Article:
It’s impossible to count the cultural variables that actively work against the women’s movement in Iran. The repressive patriarchal stronghold, totalitarian state ideology of Islamism, and a lack of access to mainstream media are just a few of the critical factors that continue to create obstacles for gender activists. However, despite these destructive elements that women in the West might not be able to imagine, there’s still a powerful feminist force that continues to grow. The leaders, activists, and advocates that are running this movement have identified key strategies to attain their goals of an egalitarian culture. Here are a few vital factors that have led to a progressive women’s movement in an authoritarian society.
Knowledge Building Grassroots Movements
If you’ve ever been involved with civil rights or feminists’ movements, you’ve probably realized that a lot of the momentum begins in cities with urban middle-class activists and community outreach. One of the major challenges is bringing that level of awareness, education, and energy to the smaller towns and rural parts of the country. Due to the severe repression, many women in these remote areas aren’t cognizant of the movement or the fact that they’ve been stripped of so many rights. Reaching out to these areas and spreading knowledge is a major goal for the leaders of these organizations.
Emphasis on Legal Reform
Women of Iran know that they need representation in the actual institutions that make the laws and form Iranian patriarchal culture. That’s why they’ve created campaigns to target specific laws that promote discrimination, violence, and oppression. Laws and customs like child marriage, stoning, and male-based rights to divorce are just a few of the legislative items that these activists hold under a microscope. In addition, these advocates are stressing the fact that their movement isn’t just about women’s rights, it’s about equal rights. This is one of the most difficult challenges for these activists. The Iranian government still denies the actual presence of the women’s movement and believes it’s a toxic byproduct of Iran-United States relations.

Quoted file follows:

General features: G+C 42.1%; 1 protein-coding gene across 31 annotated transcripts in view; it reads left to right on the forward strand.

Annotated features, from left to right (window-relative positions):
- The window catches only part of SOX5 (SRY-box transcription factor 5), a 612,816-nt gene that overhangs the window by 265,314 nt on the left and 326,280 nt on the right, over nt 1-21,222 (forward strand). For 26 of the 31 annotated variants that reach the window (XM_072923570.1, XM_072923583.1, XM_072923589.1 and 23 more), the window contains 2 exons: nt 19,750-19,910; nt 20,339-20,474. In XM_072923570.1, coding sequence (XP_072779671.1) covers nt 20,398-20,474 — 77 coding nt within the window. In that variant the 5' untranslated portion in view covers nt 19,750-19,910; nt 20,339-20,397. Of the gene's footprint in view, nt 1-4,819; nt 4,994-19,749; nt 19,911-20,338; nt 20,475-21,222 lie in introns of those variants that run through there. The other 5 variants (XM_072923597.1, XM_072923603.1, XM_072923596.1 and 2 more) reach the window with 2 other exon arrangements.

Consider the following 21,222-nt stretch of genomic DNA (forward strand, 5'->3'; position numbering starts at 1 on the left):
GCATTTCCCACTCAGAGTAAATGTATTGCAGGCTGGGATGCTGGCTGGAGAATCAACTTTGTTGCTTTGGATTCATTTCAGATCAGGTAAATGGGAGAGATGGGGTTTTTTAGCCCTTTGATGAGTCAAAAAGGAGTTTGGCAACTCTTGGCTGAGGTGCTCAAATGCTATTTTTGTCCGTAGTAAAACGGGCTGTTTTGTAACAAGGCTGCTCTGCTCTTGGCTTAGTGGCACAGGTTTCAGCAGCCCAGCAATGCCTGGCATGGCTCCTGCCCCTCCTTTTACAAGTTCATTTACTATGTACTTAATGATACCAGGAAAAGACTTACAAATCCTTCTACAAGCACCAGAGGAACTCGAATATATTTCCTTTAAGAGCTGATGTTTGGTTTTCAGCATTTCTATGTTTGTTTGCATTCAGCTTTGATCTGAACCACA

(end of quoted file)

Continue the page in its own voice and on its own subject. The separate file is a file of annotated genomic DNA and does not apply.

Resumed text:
Since it has become incredibly challenging for women to get their foot in the door in law reform, it’s essential to have advocacy networks outside of the formal institutions. Each one is created with the intention of keeping women safe and aware of their rights. These advocacy networks are an important part of the foundation of the women’s liberation movement and will continue to serve and vital role in their progress.
Power of Presence
Activism isn’t the same in Iran as it is in other parts of the world. Many sociologists will explain that women in Iran can’t depend on marches, walk-outs, banners, or lobbying. Much of what these women do have to be significantly more discreet than what you see on TV in the United States or Europe. That’s why it’s important for them to have a collective presence in daily activities that promote their strength. Having strong representations in everyday routines in the community like working in local establishments, playing team sports, or even running for public office. Acts like this create an understated, but powerful, collective presence that can create energy for their base. Of course, education is always key. Contact the Organization of Iranian American Communities for more information on the women’s liberation movement in Iran to see how you can be involved.